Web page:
The Online Emily Dickinson Archive Makes Thousands of the Poet’s Manuscripts Freely Available


Per­haps the most famous of all lit­er­ary reclus­es, despite her­self, Emi­ly Dick­in­son left a posthu­mous­ly dis­cov­ered cache of poet­ry that did not receive a prop­er schol­ar­ly treat­ment until the pub­li­ca­tion of The Poems of Emi­ly Dick­in­son by Thomas H. John­son in 1955, which made avail­able Dickinson’s com­plete body of 1,775 poems in their intend­ed state of punc­tu­a­tion and cap­i­tal­iza­tion. For the first time, read­ers out­side the small Dick­in­son fam­i­ly cir­cle could read the work she cir­cu­lat­ed pri­vate­ly in so-called “fas­ci­cles” as well as the hun­dreds of poems no one had seen dur­ing her life­time.  There is some ques­tion over whether Dick­in­son wished to pub­lish for a wider audi­ence. She shared her work only with fam­i­ly and friends, some of whom pub­lished ten of her poems in news­pa­pers between 1850 and 1866, most like­ly with­out her knowl­edge or con­sent. Many urged Dick­in­son to pub­lish. Author Helen Hunt Jack­son wrote to her: “You are a great poet—and it is a wrong to the day you live in, that you will not sing aloud.” Nev­er­the­less, Dick­in­son “hes­i­tat­ed,” an impor­tant word in her lex­i­con, expres­sive of her pro­found agnos­tic doubts about the val­ue of fame, suc­cess, and immor­tal­i­ty.

Pos­si­bly due to the lack of schol­ar­ly inter­est before Johnson’s col­lec­tion, Dickinson’s trove of man­u­script drafts has remained scat­tered across sev­er­al archives, send­ing researchers hoof­ing it to sev­er­al insti­tu­tions to view the poet’s hand­i­work. As of today, that will no longer be nec­es­sary with the inau­gu­ra­tion of the online Emi­ly Dick­in­son Archive, “an open-access web­site for the man­u­scripts of Emi­ly Dick­in­son” that brings togeth­er thou­sands of man­u­scripts held by Har­vard, Amherst, the Boston Pub­lic Library, the Library of Con­gress, and four oth­er col­lec­tions. Though noth­ing can sub­sti­tute for the almost mys­ti­cal feel­ing of being in the phys­i­cal pres­ence of a favorite author’s arti­facts, the site is an enor­mous boon to schol­ars and lay read­ers alike, since it is open to any­one, unlike most spe­cial col­lec­tions in uni­ver­si­ty libraries (although brows­ing the thou­sands of hand­writ­ten images can be exhaust­ing unless one knows what to look for).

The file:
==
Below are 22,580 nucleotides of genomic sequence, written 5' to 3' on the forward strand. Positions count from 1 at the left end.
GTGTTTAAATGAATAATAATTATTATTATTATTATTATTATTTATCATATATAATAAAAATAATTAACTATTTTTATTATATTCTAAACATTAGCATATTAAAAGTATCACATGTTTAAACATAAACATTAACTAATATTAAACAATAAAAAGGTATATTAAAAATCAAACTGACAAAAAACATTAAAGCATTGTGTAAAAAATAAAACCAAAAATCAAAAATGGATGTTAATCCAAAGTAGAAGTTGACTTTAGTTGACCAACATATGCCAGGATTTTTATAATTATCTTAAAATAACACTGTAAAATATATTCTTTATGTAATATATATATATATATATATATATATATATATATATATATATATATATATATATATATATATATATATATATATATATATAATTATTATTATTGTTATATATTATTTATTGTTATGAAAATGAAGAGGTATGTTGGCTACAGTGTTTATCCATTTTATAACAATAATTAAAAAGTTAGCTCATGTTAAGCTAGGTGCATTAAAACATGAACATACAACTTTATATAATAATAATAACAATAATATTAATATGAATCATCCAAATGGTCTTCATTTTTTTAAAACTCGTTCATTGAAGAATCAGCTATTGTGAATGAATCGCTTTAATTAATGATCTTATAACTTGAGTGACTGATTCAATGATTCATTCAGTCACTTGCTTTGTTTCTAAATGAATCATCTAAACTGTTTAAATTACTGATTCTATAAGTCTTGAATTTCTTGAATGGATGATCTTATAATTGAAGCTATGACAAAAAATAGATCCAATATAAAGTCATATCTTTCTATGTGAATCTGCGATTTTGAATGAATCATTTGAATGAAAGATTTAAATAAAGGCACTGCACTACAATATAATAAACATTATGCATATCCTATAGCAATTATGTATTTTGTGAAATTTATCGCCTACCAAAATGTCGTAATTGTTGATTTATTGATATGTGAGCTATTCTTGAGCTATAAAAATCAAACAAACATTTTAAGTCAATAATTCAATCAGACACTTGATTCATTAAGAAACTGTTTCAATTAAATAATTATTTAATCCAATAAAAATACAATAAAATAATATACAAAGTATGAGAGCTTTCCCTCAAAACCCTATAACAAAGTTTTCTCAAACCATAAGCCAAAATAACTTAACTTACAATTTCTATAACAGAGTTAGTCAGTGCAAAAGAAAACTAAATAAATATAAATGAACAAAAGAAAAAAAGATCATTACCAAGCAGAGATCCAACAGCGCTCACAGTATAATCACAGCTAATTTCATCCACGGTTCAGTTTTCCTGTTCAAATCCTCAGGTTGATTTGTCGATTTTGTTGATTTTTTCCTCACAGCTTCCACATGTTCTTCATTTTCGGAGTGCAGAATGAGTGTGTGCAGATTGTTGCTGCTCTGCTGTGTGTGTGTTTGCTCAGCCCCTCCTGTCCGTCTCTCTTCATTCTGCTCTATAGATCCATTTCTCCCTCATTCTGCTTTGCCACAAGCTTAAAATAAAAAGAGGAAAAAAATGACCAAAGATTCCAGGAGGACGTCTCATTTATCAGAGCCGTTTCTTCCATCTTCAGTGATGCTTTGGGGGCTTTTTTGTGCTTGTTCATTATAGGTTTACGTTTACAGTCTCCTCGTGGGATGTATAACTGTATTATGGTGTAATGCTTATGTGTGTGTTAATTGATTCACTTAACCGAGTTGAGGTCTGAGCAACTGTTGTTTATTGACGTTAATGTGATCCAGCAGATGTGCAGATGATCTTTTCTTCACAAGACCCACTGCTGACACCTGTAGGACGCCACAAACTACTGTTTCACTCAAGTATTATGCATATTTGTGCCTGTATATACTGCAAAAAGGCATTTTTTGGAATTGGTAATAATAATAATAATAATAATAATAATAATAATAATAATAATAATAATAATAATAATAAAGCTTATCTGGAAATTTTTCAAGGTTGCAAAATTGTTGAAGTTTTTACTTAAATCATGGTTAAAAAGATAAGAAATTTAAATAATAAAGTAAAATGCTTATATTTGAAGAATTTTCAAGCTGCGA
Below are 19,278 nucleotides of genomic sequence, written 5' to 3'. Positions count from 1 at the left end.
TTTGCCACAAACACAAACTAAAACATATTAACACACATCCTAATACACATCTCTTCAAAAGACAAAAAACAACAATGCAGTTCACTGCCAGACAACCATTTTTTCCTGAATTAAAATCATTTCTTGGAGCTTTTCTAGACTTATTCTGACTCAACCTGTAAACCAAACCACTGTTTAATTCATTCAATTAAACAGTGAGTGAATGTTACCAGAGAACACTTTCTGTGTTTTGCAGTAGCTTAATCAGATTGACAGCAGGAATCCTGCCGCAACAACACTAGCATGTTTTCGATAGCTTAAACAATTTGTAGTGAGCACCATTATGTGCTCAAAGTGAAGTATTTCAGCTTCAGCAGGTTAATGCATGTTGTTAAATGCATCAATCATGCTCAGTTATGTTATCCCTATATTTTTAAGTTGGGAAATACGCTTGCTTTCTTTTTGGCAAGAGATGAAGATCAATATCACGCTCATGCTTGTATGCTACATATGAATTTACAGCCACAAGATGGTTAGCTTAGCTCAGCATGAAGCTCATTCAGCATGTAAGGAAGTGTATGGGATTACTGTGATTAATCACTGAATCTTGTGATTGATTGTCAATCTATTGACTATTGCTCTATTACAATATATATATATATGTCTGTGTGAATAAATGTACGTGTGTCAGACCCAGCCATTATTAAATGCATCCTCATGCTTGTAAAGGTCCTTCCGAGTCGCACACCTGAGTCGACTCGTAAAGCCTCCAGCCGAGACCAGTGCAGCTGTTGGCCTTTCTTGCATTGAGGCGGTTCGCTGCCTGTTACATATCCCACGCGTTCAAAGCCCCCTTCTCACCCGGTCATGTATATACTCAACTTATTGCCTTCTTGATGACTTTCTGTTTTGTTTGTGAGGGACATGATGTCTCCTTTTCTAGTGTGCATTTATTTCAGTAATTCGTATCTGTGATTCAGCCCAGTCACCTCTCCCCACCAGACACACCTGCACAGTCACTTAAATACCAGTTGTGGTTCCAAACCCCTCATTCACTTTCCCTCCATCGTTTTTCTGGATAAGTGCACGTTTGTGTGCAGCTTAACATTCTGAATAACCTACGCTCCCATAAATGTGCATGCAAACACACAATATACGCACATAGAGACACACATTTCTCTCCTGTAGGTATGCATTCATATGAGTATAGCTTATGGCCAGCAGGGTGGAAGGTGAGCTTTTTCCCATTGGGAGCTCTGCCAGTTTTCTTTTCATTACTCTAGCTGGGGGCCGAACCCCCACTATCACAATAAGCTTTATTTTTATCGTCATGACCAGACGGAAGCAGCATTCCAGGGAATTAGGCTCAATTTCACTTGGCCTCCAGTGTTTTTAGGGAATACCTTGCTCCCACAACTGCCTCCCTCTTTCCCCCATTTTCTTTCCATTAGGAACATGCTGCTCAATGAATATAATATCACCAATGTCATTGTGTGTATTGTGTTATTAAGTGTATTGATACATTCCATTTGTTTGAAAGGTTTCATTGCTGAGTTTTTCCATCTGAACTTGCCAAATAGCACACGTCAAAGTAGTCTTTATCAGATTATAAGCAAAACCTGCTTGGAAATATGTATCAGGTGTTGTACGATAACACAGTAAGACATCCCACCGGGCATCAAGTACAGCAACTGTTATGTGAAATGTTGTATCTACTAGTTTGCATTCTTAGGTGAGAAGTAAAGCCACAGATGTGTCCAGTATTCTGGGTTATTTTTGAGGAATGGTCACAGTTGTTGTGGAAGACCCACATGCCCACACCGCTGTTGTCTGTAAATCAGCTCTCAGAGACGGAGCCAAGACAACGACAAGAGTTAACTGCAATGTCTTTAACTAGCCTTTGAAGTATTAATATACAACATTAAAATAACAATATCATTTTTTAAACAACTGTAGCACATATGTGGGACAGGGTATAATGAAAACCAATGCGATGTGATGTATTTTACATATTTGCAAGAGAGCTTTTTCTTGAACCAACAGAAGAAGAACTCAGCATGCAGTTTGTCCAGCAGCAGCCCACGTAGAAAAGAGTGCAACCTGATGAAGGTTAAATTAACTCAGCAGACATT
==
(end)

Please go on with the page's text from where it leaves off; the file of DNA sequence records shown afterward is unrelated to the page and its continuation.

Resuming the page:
As The New York Times describes it, the archives’ cre­ation led to some dis­sention among par­tic­i­pat­ing insti­tu­tions. For the past year, Amherst has main­tained an online data­base of their Dick­in­son col­lec­tion (includ­ing the man­u­script of “The way Hope builds his house,” above). Har­vard has been more reluc­tant to make its man­u­scripts avail­able. Nev­er­the­less, the project’s gen­er­al edi­tor, Leslie M. Mor­ris, says that the aim of the archive “was to down­play the issue of own­er­ship and focus on Emi­ly Dick­in­son and her man­u­scripts.” No behind the scenes wran­gling seems to have inter­fered with the website’s ease of use. Read­ers can search the text of man­u­script images or browse images by library col­lec­tion, first line, date, recip­i­ent (of let­ters), or edi­tion. The site also includes a “Lex­i­con,” with def­i­n­i­tions of the poet­’s favorite words from her own dic­tio­nary, Webster’s 1844 Amer­i­can Dic­tio­nary of the Eng­lish Lan­guage, and users can also search for poems by word. All in all it’s an impres­sive project made all the more so by its free avail­abil­i­ty.

Relat­ed Con­tent:

The Sec­ond Known Pho­to of Emi­ly Dick­in­son Emerges.

Hear Walt Whit­man (Maybe) Read­ing the First Four Lines of His Poem, “Amer­i­ca” (1890)

Penn Sound: Fan­tas­tic Audio Archive of Mod­ern & Con­tem­po­rary Poets

The James Mer­rill Dig­i­tal Archive Lets You Explore the Cre­ative Life of a Great Amer­i­can Poet

Bill Mur­ray Reads Poet­ry at a Con­struc­tion Site

Josh Jones is a writer and musi­cian based in Durham, NC. Fol­low him at @jdmagness

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  • mila moretti says:

    Once I Wish upon a star…And Now it’ s full as Opera

  • tom boring says:

    Let­ter #238 — to Sue, ‘sum­mer 1861’ : “…Could I make you and Austin — proud — some­time — a great way off — ‘twould give me taller feet — …” I believe she would have loved to have her genius rec­og­nized by a larg­er audi­ence but knew she could­n’t han­dle the social con­se­quences of fame.

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